But suppose the technology did exist that could flawlessly scan a picture for fleshy bits and bobs? As a tool to prevent sexting, this still is extremely flawed. What if two teens were trying to message one another Titian’s Venus for art or history class? In September, Facebook itself was forced to U-turn after removing the historical “napalm girl” photo from the site.

As for the second part of Jezza’s suggestion, if you can’t identify it, you can’t block it. Facebook Messenger already blocks you from sending pornographic links, but this again relies on analysis of the URLs rather than the content within them. Other messaging services, such as Whatsapp, offer end-to-end encryption (EE2E), meaning – most likely to Hunt’s chagrin – the messages sent on them are not stored nor easily accessed by the government.

“I ask myself why we can’t identify cyberbullying when it happens on social media platforms by word pattern recognition, and then prevent it happening.”

Jeremy, Jeremy, Jeremy, Jeremy, can’t you spot your problem yet? You’ve got to stop asking yourself!

There is simply no algorithm yet intelligent enough to identify bullying language. Why? Because we call our best mate “dickhead” and our worst enemy “pal”. Human language and meaning is infinitely complex, and scanning for certain words would almost definitely lead to false positives. As Labour MP Thangam Debbonaire famously learned this year, even humans can’t always identify whether language is offensive, so what chance does an algorithm stand?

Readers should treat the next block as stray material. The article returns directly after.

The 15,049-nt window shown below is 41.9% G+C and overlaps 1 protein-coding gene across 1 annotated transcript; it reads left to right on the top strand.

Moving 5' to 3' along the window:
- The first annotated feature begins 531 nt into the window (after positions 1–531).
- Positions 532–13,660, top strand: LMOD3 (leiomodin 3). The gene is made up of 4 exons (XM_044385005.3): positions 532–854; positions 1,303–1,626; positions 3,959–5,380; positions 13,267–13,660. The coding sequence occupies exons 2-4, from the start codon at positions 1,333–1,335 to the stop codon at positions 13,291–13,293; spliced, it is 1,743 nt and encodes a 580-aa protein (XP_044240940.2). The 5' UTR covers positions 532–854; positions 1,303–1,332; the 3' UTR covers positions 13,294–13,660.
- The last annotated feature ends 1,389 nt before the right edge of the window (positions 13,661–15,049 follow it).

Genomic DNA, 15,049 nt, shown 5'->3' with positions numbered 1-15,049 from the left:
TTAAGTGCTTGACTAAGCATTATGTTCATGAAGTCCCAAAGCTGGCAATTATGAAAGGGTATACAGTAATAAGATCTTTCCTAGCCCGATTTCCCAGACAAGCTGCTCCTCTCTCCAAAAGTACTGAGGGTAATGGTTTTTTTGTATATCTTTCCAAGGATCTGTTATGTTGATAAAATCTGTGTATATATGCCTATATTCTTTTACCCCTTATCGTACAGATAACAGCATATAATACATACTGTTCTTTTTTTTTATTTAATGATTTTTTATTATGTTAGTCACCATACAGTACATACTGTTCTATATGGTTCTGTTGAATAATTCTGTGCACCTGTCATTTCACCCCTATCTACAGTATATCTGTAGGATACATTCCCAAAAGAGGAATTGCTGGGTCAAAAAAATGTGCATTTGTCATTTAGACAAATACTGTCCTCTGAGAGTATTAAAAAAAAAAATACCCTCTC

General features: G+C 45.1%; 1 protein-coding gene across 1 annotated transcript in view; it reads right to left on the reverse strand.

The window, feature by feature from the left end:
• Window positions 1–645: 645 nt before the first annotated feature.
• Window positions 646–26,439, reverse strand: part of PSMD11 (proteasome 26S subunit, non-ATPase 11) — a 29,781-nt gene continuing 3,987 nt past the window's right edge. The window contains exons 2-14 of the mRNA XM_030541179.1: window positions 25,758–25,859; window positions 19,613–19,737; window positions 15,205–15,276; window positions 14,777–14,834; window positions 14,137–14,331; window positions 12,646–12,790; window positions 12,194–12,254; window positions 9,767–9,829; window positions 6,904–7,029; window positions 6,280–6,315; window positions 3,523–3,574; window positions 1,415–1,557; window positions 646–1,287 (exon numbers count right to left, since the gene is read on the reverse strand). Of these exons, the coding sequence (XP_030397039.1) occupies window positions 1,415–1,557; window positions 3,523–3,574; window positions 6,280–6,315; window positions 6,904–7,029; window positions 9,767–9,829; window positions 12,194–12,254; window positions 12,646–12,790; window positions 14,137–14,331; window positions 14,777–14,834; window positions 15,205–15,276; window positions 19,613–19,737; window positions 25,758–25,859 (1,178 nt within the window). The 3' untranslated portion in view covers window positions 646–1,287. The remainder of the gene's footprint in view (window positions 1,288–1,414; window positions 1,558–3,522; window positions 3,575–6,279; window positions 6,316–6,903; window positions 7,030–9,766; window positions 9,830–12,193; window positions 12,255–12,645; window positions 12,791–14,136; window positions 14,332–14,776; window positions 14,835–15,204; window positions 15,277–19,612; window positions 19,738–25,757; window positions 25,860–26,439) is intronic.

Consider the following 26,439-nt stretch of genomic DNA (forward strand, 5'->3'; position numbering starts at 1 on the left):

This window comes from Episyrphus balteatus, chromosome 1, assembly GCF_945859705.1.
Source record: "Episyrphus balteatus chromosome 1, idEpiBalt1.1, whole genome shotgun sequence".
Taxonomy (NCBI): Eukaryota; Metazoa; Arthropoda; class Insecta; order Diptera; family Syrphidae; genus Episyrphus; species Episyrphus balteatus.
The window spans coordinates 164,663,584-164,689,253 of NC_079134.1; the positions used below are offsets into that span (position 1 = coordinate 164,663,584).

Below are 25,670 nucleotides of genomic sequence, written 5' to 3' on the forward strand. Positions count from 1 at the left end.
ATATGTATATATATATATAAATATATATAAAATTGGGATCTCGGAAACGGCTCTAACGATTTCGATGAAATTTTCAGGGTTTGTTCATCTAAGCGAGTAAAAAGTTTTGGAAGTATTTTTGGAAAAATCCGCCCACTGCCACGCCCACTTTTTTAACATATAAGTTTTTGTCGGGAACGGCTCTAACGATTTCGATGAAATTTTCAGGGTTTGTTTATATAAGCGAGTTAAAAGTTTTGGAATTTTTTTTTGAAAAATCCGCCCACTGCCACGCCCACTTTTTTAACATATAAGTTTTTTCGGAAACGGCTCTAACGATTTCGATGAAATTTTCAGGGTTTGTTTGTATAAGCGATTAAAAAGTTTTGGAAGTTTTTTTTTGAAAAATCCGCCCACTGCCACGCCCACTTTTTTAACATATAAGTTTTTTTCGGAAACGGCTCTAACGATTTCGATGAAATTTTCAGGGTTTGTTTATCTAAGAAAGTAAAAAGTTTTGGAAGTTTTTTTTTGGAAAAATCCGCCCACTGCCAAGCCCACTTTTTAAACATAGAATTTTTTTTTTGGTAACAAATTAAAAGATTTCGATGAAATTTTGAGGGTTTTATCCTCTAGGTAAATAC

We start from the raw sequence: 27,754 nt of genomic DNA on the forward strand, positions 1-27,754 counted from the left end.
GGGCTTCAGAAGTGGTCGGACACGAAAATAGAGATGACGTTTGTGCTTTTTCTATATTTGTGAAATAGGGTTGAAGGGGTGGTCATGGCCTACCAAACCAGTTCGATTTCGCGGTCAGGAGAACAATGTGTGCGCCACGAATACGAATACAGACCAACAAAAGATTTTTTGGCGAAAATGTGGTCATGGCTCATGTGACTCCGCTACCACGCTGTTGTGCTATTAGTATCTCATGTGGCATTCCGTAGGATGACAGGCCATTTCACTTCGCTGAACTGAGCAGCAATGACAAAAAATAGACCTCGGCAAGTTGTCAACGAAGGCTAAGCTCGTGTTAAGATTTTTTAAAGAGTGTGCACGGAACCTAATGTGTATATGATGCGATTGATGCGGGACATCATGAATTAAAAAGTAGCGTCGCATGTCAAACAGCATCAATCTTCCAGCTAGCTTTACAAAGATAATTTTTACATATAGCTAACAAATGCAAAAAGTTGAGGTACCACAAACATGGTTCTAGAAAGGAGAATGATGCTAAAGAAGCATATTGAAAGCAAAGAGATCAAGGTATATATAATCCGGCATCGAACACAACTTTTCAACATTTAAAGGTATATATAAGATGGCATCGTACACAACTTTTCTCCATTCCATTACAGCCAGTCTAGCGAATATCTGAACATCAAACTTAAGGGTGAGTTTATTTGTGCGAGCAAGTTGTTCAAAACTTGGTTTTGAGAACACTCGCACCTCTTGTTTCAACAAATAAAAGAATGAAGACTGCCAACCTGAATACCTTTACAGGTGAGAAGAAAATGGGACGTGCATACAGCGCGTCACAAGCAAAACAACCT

(Side note: It is also amusing to imagine that Hunt could even begin to keep up with teenage slang in this scenario.)

Many also argue that because social media sites can remove copyrighted files efficiently, they should get better at removing abusive language. This is a flawed argument because it is easy to search for a specific file (copyright holders will often send social media giants hashed files which they can then search for on their databases) whereas (for the reasons outlined above) it is exceptionally difficult for algorithms to accurately identify the true meaning of language.

“I think there are a lot of things where social media companies could put options in their software that could reduce the risks associated with social media, and I do think that is something which they should actively pursue in a way that hasn’t happened to date.”

Leaving aside the fact that social media companies constantly come up with solutions for these problems, Hunt has left us with the burning question of whether any of this is even desirable at all.

Why should he prevent under-18s from sexting when the age of consent in the UK is 16? Where has this sudden moral panic about pornography come from? Are the government laying the ground for mass censorship? If two consenting teenagers want to send each other these aubergine emoji a couple of times a week, why should we stop them? Is it not up to parents, rather than the government, to survey and supervise their children’s online activities? Would education, with all of this in mind, not be the better option? Won't somebody please think of the children? 

“There is a lot of evidence that the technology industry, if they put their mind to it, can do really smart things.

Alas, if only we could say the same for you Mr Hunt.

Amelia Tait is a technology and digital culture writer at the New Statesman.